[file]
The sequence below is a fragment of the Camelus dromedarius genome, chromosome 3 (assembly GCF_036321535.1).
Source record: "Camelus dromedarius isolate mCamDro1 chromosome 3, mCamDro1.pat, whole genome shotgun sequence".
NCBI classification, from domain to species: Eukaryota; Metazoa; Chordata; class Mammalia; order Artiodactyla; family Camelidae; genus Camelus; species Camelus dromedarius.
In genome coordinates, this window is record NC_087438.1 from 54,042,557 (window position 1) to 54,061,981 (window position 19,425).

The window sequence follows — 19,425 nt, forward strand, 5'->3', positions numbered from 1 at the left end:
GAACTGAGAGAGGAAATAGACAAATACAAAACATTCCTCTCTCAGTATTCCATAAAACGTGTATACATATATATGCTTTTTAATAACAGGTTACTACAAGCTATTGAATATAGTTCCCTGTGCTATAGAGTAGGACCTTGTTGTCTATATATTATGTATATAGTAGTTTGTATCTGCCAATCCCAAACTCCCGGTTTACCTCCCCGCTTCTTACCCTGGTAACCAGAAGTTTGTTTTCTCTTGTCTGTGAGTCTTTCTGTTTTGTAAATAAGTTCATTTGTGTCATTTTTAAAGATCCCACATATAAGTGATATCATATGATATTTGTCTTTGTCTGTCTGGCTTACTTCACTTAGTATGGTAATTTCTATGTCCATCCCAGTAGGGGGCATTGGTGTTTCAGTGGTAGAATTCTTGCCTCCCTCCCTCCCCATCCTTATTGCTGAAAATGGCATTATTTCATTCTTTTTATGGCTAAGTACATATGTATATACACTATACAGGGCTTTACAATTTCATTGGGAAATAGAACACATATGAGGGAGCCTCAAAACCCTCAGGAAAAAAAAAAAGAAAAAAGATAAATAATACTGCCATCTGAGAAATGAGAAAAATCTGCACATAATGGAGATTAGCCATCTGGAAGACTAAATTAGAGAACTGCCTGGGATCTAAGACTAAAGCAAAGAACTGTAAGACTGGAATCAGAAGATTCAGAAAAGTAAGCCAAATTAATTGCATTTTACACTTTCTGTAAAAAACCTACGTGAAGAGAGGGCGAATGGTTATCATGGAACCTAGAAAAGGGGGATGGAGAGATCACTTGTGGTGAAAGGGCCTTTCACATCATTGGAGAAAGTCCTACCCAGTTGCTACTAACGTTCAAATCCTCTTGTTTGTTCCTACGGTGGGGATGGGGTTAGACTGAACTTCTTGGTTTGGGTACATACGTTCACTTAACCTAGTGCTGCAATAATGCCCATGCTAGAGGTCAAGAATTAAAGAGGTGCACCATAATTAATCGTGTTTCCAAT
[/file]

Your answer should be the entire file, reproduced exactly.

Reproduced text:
The sequence below is a fragment of the Camelus dromedarius genome, chromosome 3 (assembly GCF_036321535.1).
Source record: "Camelus dromedarius isolate mCamDro1 chromosome 3, mCamDro1.pat, whole genome shotgun sequence".
NCBI classification, from domain to species: Eukaryota; Metazoa; Chordata; class Mammalia; order Artiodactyla; family Camelidae; genus Camelus; species Camelus dromedarius.
In genome coordinates, this window is record NC_087438.1 from 54,042,557 (window position 1) to 54,061,981 (window position 19,425).

The window sequence follows — 19,425 nt, forward strand, 5'->3', positions numbered from 1 at the left end:
GAACTGAGAGAGGAAATAGACAAATACAAAACATTCCTCTCTCAGTATTCCATAAAACGTGTATACATATATATGCTTTTTAATAACAGGTTACTACAAGCTATTGAATATAGTTCCCTGTGCTATAGAGTAGGACCTTGTTGTCTATATATTATGTATATAGTAGTTTGTATCTGCCAATCCCAAACTCCCGGTTTACCTCCCCGCTTCTTACCCTGGTAACCAGAAGTTTGTTTTCTCTTGTCTGTGAGTCTTTCTGTTTTGTAAATAAGTTCATTTGTGTCATTTTTAAAGATCCCACATATAAGTGATATCATATGATATTTGTCTTTGTCTGTCTGGCTTACTTCACTTAGTATGGTAATTTCTATGTCCATCCCAGTAGGGGGCATTGGTGTTTCAGTGGTAGAATTCTTGCCTCCCTCCCTCCCCATCCTTATTGCTGAAAATGGCATTATTTCATTCTTTTTATGGCTAAGTACATATGTATATACACTATACAGGGCTTTACAATTTCATTGGGAAATAGAACACATATGAGGGAGCCTCAAAACCCTCAGGAAAAAAAAAAAGAAAAAAGATAAATAATACTGCCATCTGAGAAATGAGAAAAATCTGCACATAATGGAGATTAGCCATCTGGAAGACTAAATTAGAGAACTGCCTGGGATCTAAGACTAAAGCAAAGAACTGTAAGACTGGAATCAGAAGATTCAGAAAAGTAAGCCAAATTAATTGCATTTTACACTTTCTGTAAAAAACCTACGTGAAGAGAGGGCGAATGGTTATCATGGAACCTAGAAAAGGGGGATGGAGAGATCACTTGTGGTGAAAGGGCCTTTCACATCATTGGAGAAAGTCCTACCCAGTTGCTACTAACGTTCAAATCCTCTTGTTTGTTCCTACGGTGGGGATGGGGTTAGACTGAACTTCTTGGTTTGGGTACATACGTTCACTTAACCTAGTGCTGCAATAATGCCCATGCTAGAGGTCAAGAATTAAAGAGGTGCACCATAATTAATCGTGTTTCCAAT